The University of Minnesota campus quite literally runs on steam -- lots and lots of steam. It's used for heating in the winter, and powers equipment that provides air conditioning in the summer.
For decades that steam has been created at a university power plant fired by coal and natural gas. But after years of concern over pollution, university officials say they're going to drastically reduce the amount of coal burned at the facility near downtown Minneapolis, about 100 yards from the Mississippi River.
The plant's three drab gray chimneys tower dozens of stories over a small riverside park and the iconic Stone Arch Bridge.
Originally built in the early 1900s, the plant provided street cars with power. In 1976, long after street cars disappeared, the university bought the plant from Xcel Energy, then called Northern States Power Co., to make steam for its Minneapolis campus.
Mike Nagel, the university's assistant director of energy management, monitors its temperature from the plant's control room.
"It's leaving here at 391 degrees Fahrenheit," Nagel said. "So you can see there's about 112,000 pounds of steam per hour going out the door."
To boil water into steam, the plant burns natural gas and about 40,000 tons of coal each year. And the steam-making process is about to change.
Under a new plan, cleaner-burning natural gas and biomass -- from oat hulls, a waste product from the General Mills cereal plant -- will provide the campus with steam. Coal would only be used as a backup on the coldest days of winter.
On those days, Xcel Energy would reduce the amount of natural gas available to the university so the power company's residential customers get the gas they need. The university would fire up their coal burners to keep a reliable flow of steam going to campus.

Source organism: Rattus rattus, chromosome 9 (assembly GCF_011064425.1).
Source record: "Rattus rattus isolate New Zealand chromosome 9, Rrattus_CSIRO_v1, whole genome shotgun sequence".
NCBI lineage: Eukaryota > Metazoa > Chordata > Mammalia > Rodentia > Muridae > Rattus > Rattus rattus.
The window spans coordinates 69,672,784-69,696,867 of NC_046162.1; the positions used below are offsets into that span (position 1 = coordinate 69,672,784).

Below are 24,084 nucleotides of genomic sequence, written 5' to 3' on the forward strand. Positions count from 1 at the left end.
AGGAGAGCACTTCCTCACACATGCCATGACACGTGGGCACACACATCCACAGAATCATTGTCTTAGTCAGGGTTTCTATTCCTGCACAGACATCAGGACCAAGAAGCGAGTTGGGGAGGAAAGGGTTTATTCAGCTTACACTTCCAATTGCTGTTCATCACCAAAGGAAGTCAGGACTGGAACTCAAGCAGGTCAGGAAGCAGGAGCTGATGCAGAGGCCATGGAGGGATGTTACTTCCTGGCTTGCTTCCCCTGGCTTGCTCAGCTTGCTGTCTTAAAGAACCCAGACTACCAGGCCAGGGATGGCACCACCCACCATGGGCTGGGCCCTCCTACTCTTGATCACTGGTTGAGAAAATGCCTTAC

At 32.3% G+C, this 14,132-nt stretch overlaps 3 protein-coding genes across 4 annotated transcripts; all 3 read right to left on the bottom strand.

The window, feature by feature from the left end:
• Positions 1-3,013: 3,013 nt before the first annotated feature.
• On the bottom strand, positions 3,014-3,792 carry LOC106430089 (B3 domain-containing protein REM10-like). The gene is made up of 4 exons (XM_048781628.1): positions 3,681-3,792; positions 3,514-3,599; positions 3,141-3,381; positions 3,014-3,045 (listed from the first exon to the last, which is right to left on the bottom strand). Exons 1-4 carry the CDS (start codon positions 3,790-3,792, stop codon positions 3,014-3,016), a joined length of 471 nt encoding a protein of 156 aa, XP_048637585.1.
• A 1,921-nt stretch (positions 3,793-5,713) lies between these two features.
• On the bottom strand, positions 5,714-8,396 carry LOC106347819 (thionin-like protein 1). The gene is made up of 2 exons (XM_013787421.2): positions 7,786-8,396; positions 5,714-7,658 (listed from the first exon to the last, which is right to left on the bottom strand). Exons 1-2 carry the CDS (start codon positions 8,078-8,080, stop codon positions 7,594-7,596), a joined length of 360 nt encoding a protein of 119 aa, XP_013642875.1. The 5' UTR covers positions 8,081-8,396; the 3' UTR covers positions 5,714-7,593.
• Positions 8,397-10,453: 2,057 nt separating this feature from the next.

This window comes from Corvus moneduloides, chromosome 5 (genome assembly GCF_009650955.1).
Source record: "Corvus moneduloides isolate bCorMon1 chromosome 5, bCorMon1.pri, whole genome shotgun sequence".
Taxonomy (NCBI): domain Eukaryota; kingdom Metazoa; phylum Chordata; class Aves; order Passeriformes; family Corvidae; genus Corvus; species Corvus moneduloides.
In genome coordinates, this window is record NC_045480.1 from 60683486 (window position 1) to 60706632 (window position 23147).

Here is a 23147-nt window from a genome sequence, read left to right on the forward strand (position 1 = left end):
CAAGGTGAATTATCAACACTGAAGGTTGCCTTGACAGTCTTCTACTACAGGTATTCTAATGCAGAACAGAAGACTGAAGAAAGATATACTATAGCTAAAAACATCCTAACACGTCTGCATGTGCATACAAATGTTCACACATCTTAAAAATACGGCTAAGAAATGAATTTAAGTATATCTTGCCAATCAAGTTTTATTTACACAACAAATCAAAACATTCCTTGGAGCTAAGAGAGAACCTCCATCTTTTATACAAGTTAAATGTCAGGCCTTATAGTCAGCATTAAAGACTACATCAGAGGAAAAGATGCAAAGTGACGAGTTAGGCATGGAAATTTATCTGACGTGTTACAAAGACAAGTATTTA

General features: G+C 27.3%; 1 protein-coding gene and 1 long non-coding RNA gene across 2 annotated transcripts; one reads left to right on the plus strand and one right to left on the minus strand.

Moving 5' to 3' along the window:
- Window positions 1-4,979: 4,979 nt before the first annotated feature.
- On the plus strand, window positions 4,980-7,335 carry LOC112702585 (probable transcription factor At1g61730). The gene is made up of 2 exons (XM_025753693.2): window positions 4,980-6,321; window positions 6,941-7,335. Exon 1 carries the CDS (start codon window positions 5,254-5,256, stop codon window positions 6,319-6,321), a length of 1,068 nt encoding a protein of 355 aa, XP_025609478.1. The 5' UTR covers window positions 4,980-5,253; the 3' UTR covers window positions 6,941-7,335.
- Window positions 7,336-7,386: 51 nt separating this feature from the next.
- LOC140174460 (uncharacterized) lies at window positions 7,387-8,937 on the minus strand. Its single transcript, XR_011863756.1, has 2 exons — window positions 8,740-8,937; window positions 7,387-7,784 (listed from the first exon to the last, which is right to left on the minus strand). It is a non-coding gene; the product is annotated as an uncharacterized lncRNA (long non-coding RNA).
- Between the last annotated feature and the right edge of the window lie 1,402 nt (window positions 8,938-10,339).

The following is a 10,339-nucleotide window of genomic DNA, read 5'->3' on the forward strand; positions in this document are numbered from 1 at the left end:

But that would still reduce the amount of coal used by 85 percent a year, Nagel said.
It's all part of a bigger plan by the university to reduce its carbon footprint. University officials have pledged that the Twin Cities campus will be carbon neutral in less than 40 years. They also hope to cut carbon dioxide emissions in half within 10 years.
Reducing the use of coal is just one part of the plan. University officials have re-engineered several buildings on campus to be more energy efficient. They're also reminding employees to turn out the lights and turn off their computers when they're not in use.
"We're a research university; we're trying to always find new ways to do things and the best way to do it," said Mike Berthelsen, who is in charge of facilities management at the university's Twin Cities campus. "In this case, we think we found a more sustainable way that we can still meet the reliability needs, but use significantly less coal."
One university student group, called Campus Beyond Coal, has been pushing hard to get the school to stop burning coal altogether. The group didn't get its wish entirely, since the university still plans to burn some 10,000 tons of coal annually.
But student Phil Kelly still sees their effort as a success.
"We've always been excited to hear any proposal to even reduce any coal amount," he said.
The University of Minnesota is not alone in its plan to reduce the amount of coal being burned. Over the past year more than a dozen colleges nationwide promised to find new ways to create the steam, heat and power they need to operate.
At Miami University in Oxford, Ohio, college officials say they'll stop burning coal at a plant on the edge of campus by 2025.
"This was a very challenging decision," said David Prytherch, the school's sustainability coordinator. "We're really just at the beginning of it now -- of the planning for this future without coal."
Just how the western Ohio campus will end its reliance on coal isn't exactly clear. But Prytherch thinks the school will do it by burning natural gas and conserving energy on campus.
"We've begun with a realization that there are more sustainable ways of heating the campus," he said. "But the question of how do we get there requires time."
University of Minnesota officials have yet to promise they'll stop burning coal entirely at their steam plant.
They say that may change in the future as they experiment with renewable sources of energy, like solar and geothermal, to provide the campus with the steam power it needs.